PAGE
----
Update the updater to update


I formatted one of my laptops and reinstalled Windows the other day. Whilst reinstalling software and bringing it up to date, Windows update gave me this ridiculous message:

“To check for updates, you must first install an update for Windows Update.”

I guess software has become so complex that even updates require various levels of abstraction. ūüôā

C# 6 Preview: Changes in VS2015 CTP 5

C# 6 and Visual Studio 2015 are both prerelease software at the moment, and thus they are subject to change at any time.

There have indeed been some changes in C# 6¬†that came out in CTP 5 but which don’t seem to have been mentioned anywhere.

String interpolation

If you’ve read my original article on string interpolation, you’ll know that the syntax was expected to change. Well, that has happened, and the expected syntax is now in place. So now, you can use string interpolation to write special formatted strings as follows:

            var name = "Chuck";
            var surname = "Norris";

            string message = $"The man is {name} {surname}";

The placeholders in the curly brackets no longer require a prefixing backslash, but a dollar sign is necessary at the start of the string to allow them to be interpreted properly.

Just like before, the placeholders are not restricted to simple variables. They may contain arbitrary expressions including properties and methods:

            var numbers = new int[] { 1, 2, 3, 4, 5 };

            string message = $"There are {numbers.Length} numbers, and their average is {numbers.Average()}";

You can use format strings in placeholders. Unlike in the original implementation, they don’t need to be enclosed in quotes if they contain operators (e.g. dashes which normally represent minus signs). However you need to be a little precise with them, as any extra space after the colon (:) appears in the output:

            var dateOfBirth = DateTime.Now;
            string message = $"It's {dateOfBirth:yyyy-MM-dd}!";

using static

I’ve also written about the using static feature before, which lets you declare a static class among the using statements and then omit the class prefix when using static methods.

The syntax has changed, and you will need to prefix the static class with the keyword “static” in the declaration. This is a good thing because it eliminates the confusion between which using statements are namespaces and which are static classes.

    using static System.Console;

    class Program
        static void Main(string[] args)
            WriteLine("Hello Lilly!");


VS2015 Preview: Layout Management

In earlier versions of Visual Studio, if you happened to mess up your window layout in Visual Studio, you could reset it back to the default layout by using the appropriate item in the Window menu:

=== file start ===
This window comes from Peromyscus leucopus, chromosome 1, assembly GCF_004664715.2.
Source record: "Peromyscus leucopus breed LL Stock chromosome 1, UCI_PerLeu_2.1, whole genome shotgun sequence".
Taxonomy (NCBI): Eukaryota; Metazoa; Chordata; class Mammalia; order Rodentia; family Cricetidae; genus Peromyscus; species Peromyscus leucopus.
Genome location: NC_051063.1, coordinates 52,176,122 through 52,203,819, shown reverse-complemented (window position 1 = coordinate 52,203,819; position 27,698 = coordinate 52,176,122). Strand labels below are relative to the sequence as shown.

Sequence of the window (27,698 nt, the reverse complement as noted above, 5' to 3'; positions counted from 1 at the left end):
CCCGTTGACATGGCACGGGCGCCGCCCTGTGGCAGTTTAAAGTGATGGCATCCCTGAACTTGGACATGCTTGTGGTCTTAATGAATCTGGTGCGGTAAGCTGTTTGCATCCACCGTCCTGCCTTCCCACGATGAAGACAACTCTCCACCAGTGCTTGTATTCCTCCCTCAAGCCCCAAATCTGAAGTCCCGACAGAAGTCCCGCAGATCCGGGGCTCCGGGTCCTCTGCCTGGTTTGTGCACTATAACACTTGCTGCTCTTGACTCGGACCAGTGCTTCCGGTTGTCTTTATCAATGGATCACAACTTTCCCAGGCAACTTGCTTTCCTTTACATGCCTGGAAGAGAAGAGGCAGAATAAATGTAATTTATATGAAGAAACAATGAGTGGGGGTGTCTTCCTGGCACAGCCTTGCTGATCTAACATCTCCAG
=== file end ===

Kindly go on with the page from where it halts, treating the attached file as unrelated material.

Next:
This rearranges the docked windows to whatever you originally had when Visual Studio was installed:


That’s nice and all. But you may have noticed some new items above “Reset Window Layout” in the Window menu which are pretty handy when it comes to managing your window layouts.

For instance, when developing a new WPF application, the toolbox can sometimes come in handy for those without much experience with XAML. So, after introducing the Toolbox window, you can save the current layout:


To save a layout, you need to give it a name:


…and if that name happens to already exist, you’re asked whether you want to replace it (this is how you update saved layouts):


You can then load (apply) these layouts by selecting them from the list in the Window menu, or by using the appropriate shortcut key (available for the first nine layouts in order). For instance, I saved this alternate layout suitable for unit tests, and I can apply it like this:


…and then, like magic, the selected layout is applied:


There’s also a menu item for management of these layouts:


This opens a dialog which allows you to rename, delete, or reorder layouts.


Reordering layouts has the effect of reassigning their keyboard shortcuts, since they are assigned in order to the first nine (from Ctrl+Alt+1 to Ctrl+Alt+9).

So, there you have it! Window layout management is yet another new feature in Visual Studio 2015 to improve your productivity.

VS2015 Preview: Live Static Code Analysis

In Visual Studio 2015, the new C# and VB .NET compilers are based on the .NET Compiler Platform known as Roslyn.¬†This allows third-party tools to use the compiler itself to query the structure of code, rather than having to¬†redo the compiler’s job. It also provides the ability to¬†fix the code by modifying its structure.